This page will contain Prof. Patt's answers to your questions.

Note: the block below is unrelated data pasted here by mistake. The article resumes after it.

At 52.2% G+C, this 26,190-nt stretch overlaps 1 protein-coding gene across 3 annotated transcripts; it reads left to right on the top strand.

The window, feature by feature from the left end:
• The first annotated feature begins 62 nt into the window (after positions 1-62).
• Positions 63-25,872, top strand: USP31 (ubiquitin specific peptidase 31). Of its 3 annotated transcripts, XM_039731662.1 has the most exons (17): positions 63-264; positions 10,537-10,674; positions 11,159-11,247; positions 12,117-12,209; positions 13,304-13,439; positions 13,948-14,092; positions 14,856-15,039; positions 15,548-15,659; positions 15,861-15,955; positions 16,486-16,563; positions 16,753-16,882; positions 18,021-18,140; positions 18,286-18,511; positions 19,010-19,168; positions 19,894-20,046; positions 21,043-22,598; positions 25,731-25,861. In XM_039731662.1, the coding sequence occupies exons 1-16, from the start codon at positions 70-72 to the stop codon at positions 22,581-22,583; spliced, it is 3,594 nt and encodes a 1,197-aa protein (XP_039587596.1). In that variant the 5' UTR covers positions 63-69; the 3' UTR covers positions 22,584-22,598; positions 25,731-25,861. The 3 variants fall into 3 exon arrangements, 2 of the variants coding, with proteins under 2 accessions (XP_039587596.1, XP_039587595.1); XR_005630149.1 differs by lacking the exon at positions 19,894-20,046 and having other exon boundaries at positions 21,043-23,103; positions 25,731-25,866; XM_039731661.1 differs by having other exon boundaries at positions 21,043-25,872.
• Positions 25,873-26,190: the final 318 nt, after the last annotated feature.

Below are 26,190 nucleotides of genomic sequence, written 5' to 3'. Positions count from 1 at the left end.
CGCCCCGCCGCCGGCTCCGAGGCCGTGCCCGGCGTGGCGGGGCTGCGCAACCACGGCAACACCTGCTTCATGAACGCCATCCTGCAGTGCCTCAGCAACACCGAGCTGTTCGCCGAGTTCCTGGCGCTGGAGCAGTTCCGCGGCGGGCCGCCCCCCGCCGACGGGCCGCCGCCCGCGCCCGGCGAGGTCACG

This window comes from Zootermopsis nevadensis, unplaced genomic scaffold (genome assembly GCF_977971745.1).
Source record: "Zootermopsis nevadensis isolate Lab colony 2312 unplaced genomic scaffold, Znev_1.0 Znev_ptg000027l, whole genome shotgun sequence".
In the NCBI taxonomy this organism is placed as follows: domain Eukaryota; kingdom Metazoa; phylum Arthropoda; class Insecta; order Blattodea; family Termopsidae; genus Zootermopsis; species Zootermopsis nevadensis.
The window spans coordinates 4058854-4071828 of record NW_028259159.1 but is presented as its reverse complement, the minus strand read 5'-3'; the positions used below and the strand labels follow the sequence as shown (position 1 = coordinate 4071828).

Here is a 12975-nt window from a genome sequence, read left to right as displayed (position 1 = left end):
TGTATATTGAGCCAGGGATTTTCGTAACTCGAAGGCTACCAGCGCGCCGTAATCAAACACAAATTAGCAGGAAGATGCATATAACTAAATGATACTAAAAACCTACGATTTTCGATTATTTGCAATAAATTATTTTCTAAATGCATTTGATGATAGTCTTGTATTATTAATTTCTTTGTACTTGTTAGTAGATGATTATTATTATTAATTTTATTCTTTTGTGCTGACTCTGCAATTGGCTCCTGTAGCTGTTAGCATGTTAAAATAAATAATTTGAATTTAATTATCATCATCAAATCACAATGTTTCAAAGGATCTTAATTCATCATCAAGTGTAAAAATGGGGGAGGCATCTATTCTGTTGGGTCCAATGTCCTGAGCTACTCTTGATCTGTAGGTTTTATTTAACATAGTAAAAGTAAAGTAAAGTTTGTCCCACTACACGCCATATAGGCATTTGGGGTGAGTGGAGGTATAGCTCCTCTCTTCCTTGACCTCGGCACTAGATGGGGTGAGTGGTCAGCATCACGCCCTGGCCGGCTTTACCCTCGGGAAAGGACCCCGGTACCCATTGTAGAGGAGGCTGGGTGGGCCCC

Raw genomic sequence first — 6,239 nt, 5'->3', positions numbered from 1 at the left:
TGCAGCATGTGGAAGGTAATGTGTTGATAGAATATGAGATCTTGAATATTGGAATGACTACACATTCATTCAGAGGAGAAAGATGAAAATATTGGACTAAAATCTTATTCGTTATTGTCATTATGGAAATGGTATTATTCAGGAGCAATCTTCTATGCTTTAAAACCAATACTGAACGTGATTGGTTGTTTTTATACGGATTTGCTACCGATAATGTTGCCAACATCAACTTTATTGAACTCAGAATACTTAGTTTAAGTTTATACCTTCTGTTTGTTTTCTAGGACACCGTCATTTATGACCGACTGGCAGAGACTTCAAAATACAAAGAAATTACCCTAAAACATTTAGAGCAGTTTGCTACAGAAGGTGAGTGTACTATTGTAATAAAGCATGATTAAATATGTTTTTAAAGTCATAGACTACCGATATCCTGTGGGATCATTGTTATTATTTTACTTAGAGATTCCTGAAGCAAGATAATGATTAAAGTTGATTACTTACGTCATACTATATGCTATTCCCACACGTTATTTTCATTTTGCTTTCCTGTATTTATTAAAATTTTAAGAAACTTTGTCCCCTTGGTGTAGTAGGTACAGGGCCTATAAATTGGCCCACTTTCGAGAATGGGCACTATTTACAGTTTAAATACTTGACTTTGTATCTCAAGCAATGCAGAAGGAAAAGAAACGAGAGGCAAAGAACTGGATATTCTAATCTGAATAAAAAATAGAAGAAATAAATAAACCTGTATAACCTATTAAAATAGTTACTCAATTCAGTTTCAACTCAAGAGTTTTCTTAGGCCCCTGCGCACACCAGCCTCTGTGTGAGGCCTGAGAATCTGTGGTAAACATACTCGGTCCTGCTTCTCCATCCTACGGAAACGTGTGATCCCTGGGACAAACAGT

I have received about a dozen email messages over the long weekend from students who are concerned that their score on the second exam puts them in great jeopardy with respect to their grade in the course. The bottom line to each email I have received is usually: Do I have any chance of passing this course? Some of you are misunderstanding your grade on the second exam. If you got above 40, you are probably not in danger of failing the course. My exams, I am told, tend to be challenging. My objective is to test if you can combine what you have learned in the course with your ability to think to solve problems or answer questions. That usually results in much lower grades than if I simply asked you to barf back what I earlier barfed on the blackboard. I take this into account when assigning final grades. To the question, "Can I pass the course?" I should make a few observations: First, as I have said all term, I am interested in how much you understand at the END of the semester, not how much you understand in the middle of the semester. So, if you do exceptionally well on the final, compared to how you did on the two mid-terms, I will weigh the final exam much more heavily. What you have to come to grips with is how much you understand or don't understand the material of this course. People get a bad grade for all sorts of reasons that have nothing to do with their understanding of the material. You could have just had a bad day. Or, you may have misinterpreted questions that you should have interpreted correctly. Or, you ran out of time. If one of these is the reason, you have every reason to expect to do better on the final. You will have 3 hours to do the final, and I plan to make up an exam that will not stress you for three hours. Also, it is less likely you will have another *bad day*. So, if you really believe you are *getting it*, you should feel ecouraged that the final will pull you through in good form. But, please do not lie to yourself. You know whether you are really getting it or not. If you are not getting it, then you need to ask yourself why, since the reasons probably will shed a lot of light on what to do from here. It could be you have breezed through high school without ever developing good study habits, and you are facing for the first time a course where your sheer brilliance (and no studying) will not carry you through. If this is the case, you have less than three weeks to get it together before the final. Or, it may be that you are bright and you are working hard, but things have not clicked yet for you. That one is harder to respond to, since there are less than three weeks left. However, I have seen a lot of students over the years where it all clicks in the last couple of weeks, and it is clear sailing from then on. If this is you, you should talk to your TA, then combine studying with using the TA office hours. There is a good chance you can pull it off. Or, you could just not have any talent for this stuff, in which case, you should rethink your career objectives. If you are thinking of majoring in engineering, the kinds of aptitudes you will need are the aptitudes that you need for 379k. Or, it could be that you are not able to learn from the way I teach. ...in which case, if you get a D or an F, you should consider taking the course next semester when Professor Ambler is teaching it. It may be that your learning style more nearly matches his teaching style. One of the best things a student can do is find professors who teach on the same wavelength that he/she learns. Most important, this is not the time to panic. If you are concerned, you should at least talk to your TA and if you like, also come see me. Finally, good luck. I hope you are enjoying what you are learning, and I would like to see you complete the course successfully. Yale Patt